Christian Kerr writes in the The Australian newspaper today that University of Sydney has foreshadowed a downgrading of its controversial Centre for Peace and Conflict Studies, following a drop in student enrollments.
The centre and its director, associate professor Jake Lynch, have been embroiled in a string of public squabbles over recent years, attracting claims of antisemitism.
At a lecture being given by retired British military officer Colonel Richard Kemp, a world-renowned expert on armed conflict, the Middle East and a prolific media commentator, protesters, including Jake Lynch, disrupted a lecture, fighting with security guards, at the University of Sydney.
In November 2012, Lynch declined a request by an Israeli academic, Professor Dan Avnon, to name him as a University of Sydney contact on his application for a Sir Zelman Cowen fellowship, which underwrites exchanges between the University of Sydney and the Hebrew University of Jerusalem. He cited that he believes in the BDS and therefore was boycotting Israeli universities and academics.
Dan Avnon arrived in Sydney 2 years ago this month, to take up a more prestigious position in another faculty, after his refusal by Jake Lynch. The move sparked an explosive academic fight.
In an exclusive interview, Professor Avnon broke his silence to tell The Australian he believed Professor Lynch deserves a “red card” for refusing to sponsor him.
According to the Australian, this and other disputes prompted a review last year of the centre and its functions by the university, which urged it
“to develop a clearer sense of the difference between its advocacy and other roles — ¬especially teaching’’.
Naturally good old Greens senator Lee Rhiannon used a speech on Tuesday night to accuse the university of threatening the centre’s future through “bureaucratic barriers”.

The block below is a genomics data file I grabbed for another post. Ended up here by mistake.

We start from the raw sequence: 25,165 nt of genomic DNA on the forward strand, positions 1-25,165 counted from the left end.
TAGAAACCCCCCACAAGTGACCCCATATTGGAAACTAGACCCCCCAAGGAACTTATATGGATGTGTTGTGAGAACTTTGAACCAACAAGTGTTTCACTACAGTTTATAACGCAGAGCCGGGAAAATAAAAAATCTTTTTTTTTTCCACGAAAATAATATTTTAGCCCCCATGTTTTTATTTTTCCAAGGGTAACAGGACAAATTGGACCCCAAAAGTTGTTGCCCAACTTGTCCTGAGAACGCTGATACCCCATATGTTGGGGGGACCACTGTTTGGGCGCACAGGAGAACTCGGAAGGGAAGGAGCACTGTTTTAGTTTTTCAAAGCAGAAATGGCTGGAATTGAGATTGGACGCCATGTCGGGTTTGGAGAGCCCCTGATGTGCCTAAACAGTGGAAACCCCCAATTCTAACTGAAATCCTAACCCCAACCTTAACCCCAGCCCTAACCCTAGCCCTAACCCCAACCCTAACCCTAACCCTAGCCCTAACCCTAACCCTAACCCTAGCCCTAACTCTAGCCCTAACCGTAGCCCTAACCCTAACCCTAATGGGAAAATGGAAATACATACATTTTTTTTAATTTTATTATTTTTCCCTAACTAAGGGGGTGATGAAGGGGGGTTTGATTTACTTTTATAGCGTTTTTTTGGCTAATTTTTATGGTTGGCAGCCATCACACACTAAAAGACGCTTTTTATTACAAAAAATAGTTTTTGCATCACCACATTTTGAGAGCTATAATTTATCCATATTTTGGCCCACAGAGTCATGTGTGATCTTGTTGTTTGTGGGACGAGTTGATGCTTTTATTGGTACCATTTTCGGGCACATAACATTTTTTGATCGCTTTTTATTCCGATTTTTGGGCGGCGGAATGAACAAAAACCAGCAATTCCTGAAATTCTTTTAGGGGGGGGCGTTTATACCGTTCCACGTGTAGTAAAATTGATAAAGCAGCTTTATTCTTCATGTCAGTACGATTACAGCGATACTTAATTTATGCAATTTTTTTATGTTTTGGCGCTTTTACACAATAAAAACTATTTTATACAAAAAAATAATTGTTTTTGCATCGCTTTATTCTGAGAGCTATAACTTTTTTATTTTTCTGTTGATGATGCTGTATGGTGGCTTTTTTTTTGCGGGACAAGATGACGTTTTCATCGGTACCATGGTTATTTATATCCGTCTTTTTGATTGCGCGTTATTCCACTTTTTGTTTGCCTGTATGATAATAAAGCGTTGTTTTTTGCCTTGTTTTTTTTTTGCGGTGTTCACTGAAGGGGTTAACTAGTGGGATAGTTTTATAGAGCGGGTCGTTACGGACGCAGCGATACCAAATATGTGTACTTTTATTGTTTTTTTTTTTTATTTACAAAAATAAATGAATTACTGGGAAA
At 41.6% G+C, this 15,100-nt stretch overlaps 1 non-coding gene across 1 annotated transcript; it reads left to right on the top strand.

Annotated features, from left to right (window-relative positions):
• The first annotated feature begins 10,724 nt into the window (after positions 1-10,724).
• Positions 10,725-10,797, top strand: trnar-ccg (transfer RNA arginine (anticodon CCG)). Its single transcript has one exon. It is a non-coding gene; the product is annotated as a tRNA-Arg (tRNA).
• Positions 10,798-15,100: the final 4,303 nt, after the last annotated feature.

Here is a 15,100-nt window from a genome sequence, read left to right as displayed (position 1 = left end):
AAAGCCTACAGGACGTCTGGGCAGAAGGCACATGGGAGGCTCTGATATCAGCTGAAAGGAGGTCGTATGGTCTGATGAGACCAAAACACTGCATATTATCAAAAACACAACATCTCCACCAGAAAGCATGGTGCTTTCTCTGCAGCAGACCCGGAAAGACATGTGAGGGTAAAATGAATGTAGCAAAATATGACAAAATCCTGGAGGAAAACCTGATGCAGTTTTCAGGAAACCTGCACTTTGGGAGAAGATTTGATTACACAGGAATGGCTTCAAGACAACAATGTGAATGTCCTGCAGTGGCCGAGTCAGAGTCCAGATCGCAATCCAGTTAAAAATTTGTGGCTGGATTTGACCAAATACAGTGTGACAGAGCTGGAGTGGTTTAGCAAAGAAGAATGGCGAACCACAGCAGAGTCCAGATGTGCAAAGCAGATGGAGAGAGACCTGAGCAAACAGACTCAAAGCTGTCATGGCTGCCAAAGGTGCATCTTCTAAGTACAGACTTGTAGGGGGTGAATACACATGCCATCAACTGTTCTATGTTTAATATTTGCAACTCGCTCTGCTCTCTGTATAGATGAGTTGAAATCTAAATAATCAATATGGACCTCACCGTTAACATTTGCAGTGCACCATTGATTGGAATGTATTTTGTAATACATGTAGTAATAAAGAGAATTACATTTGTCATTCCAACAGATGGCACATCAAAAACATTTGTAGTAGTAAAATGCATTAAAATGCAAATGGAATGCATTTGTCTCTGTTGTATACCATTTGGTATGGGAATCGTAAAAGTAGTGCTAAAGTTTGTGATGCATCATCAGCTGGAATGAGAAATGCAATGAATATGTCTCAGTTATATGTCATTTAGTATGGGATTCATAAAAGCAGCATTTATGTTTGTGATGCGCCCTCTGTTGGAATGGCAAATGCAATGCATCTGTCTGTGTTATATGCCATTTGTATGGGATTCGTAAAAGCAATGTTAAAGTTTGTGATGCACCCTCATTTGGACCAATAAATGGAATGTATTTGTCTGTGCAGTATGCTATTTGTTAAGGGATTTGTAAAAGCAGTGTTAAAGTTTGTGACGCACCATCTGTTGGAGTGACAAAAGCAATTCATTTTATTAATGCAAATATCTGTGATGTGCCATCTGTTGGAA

“The centre should be supported as an important research centre and an important voice,”
A Sydney University spokesman confirmed yesterday the university was
“currently considering the possible transition of the Centre for Peace and Conflict Studies from a centre into a department”,
“a decline in student enrolments in its programs”.
“The centre has been expensive to maintain because it has had to support its own administration and be housed in a separate building,” he said. “As a department, it would be located within the School of Social and Political Sciences, where it would share more administrative support to compensate for declining enrolments and improve sustainability.”
The spokesman spoke of positioning peace and conflict studies as “a mainstream offering in the Faculty of Arts and Social Sciences”, he said existing staff would remain and the university would continue to support the work of the Sydney Peace Foundation and its annual Sydney Peace Prize.
I suppose then that means people like the likes of Hanan Ashrawi whose Peace Prize was given by Bob Carr, are likely to get the prize again then.
The ALP parliamentary secretary to the Leader of the Opposition, Michael Danby, said that two years ago, both he and the current Leader of the NSW Opposition, Luke Foley, had nominated former High Court judge Michael Kirby for the Sydney Peace Prize in recognition of his work on human rights abuses in North Korea.
Mr Danby said.
“We wanted to test, with the most worthy individual, whether there was any authenticity to this faux-peace centre,”
“Of course, His Honour, despite his groundbreaking work for hundreds of thousands of North Korean political prisoners, where he led the UN’s Commission of Inquiry and which was praised by the UN Security Council, received no peace prize.
“Luke Foley and I barely received any acknowledgment.”
Mr Danby’s remarks were echoed by Liberal Bass MP Andrew Nikolic, who served as a UN military observer in Israel, Syria and South Lebanon during the first Gulf War who said,
“It is unsurprising to me that Sydney University is acting to protect its reputation and credibility.”
“It has always been my contention that the university should have repudiated the activities of the centre long ago.”
He went on to say that Sydney University risked damaging the centre and its activities.